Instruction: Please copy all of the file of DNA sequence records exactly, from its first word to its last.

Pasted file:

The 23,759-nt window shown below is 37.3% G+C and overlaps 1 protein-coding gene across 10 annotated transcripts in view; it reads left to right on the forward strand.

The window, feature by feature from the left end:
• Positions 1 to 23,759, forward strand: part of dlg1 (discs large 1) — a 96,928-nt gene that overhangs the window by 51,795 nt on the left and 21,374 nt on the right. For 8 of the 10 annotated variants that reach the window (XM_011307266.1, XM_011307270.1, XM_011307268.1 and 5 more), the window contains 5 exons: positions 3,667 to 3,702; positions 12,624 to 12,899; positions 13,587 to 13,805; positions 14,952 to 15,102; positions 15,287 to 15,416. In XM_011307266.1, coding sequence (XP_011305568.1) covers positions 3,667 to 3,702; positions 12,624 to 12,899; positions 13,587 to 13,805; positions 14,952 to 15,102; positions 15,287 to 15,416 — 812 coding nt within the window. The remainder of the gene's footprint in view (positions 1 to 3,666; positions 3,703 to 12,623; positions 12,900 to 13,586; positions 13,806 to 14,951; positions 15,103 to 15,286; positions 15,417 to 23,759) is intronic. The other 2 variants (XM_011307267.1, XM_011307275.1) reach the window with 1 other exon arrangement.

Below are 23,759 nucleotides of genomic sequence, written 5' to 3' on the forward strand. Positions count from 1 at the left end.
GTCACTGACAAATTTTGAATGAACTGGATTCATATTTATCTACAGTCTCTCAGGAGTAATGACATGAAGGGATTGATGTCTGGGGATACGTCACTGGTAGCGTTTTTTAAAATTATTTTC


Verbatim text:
The 23,759-nt window shown below is 37.3% G+C and overlaps 1 protein-coding gene across 10 annotated transcripts in view; it reads left to right on the forward strand.

The window, feature by feature from the left end:
• Positions 1 to 23,759, forward strand: part of dlg1 (discs large 1) — a 96,928-nt gene that overhangs the window by 51,795 nt on the left and 21,374 nt on the right. For 8 of the 10 annotated variants that reach the window (XM_011307266.1, XM_011307270.1, XM_011307268.1 and 5 more), the window contains 5 exons: positions 3,667 to 3,702; positions 12,624 to 12,899; positions 13,587 to 13,805; positions 14,952 to 15,102; positions 15,287 to 15,416. In XM_011307266.1, coding sequence (XP_011305568.1) covers positions 3,667 to 3,702; positions 12,624 to 12,899; positions 13,587 to 13,805; positions 14,952 to 15,102; positions 15,287 to 15,416 — 812 coding nt within the window. The remainder of the gene's footprint in view (positions 1 to 3,666; positions 3,703 to 12,623; positions 12,900 to 13,586; positions 13,806 to 14,951; positions 15,103 to 15,286; positions 15,417 to 23,759) is intronic. The other 2 variants (XM_011307267.1, XM_011307275.1) reach the window with 1 other exon arrangement.

Below are 23,759 nucleotides of genomic sequence, written 5' to 3' on the forward strand. Positions count from 1 at the left end.
GTCACTGACAAATTTTGAATGAACTGGATTCATATTTATCTACAGTCTCTCAGGAGTAATGACATGAAGGGATTGATGTCTGGGGATACGTCACTGGTAGCGTTTTTTAAAATTATTTTC